|See also: "Einstein on Spirituality and Religion."|
Just how an "observer" and an "observation" somehow trigger a quantum 'event' and so form the basic substrate of our physical 'reality' appears to be intrically connected with matters of consciousness and perception, making leading edge science not only stranger than we believe, but perhaps even stranger than we can believe - a point made by Richard Dawkins, one of today's leading voices of 'evangelical atheism.' As renowned physicist Richard Feynman wryly observed, "Anyone who thinks they understand quantum mechanics, does not understand quantum mechanics."
Werner Heisenberg was one of the 'fathers' of quantum theory. He first developed and postulated the "Uncertainty Principle" that often bears his name and that demonstrates one can only know either the position or the frequency of a particle at any one time with precision, but not both - a notion that is completely antithetical to classic Newtonian mechanics.
Heisenberg frames the fundamental 'strangeness' and 'unfathomability' of the most basic operations of physics and, thus, our 'reality' in 'spiritual,' almost 'mystical' terms. In 1958, writing in the dark shadow of the development of the hydrogen bomb, Heisenberg recounts how quantum theory was first developed and elaborated, observing that:
". . . (E)very tool carries with it the spirit by which it has been created. Since every nation and every political group has to be interested in the new weapons, irrespective of the location and the cultural traditions of the group, the spirit of modern physics will penetrate into the minds of many people and will connect itself in different ways with the older traditions. What will be the outcome of this impact of a special branch of modern science on different powerful old traditions? In those parts of the world in which modern science has been developed the primary interest has been directed for a long time toward practical activity, industry and engineering combined with a rational analysis of the outer and inner conditions for such activity. Such people will find it rather easy to cope with the new ideas since they have had time for a slow and gradual adjustment to the modern scientific methods of thinking. In other parts of the world these ideas would be confronted with the religious and philosophic foundations of the native culture. Since it is true that the results of modern physics do touch such fundamental concepts as reality, space and time, the confrontation may lead to entirely new developments that cannot yet be foreseen. One characteristic feature of this meeting between modern science and the older methods of thinking will be its complete internationality. In this exchange of thoughts one side will be the same everywhere and therefore the results of this exchange will be spread over all areas in which the discussion takes place.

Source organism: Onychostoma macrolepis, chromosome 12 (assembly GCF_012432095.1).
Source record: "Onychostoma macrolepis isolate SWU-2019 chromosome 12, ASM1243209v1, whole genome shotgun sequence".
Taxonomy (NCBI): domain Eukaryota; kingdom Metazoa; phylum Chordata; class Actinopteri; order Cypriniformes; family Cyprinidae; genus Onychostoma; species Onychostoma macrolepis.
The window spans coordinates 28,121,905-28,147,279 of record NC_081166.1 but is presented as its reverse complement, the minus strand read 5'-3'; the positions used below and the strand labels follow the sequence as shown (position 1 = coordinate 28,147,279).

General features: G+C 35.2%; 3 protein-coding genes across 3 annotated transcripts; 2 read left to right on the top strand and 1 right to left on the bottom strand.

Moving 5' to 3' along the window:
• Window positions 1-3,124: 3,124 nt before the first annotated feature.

|Werner Heisenberg (1901-1976)|
One cannot help but think that it is this "exchange" between a Western scientific vision that can be 'explained but not really known,' with a millenia-old tradition of Eastern wisdom teachings which can be 'known but not really explained,' that is driving a seemingly global thirst for spirituality insights and wisdom teachings both old and new, both Eastern and Western.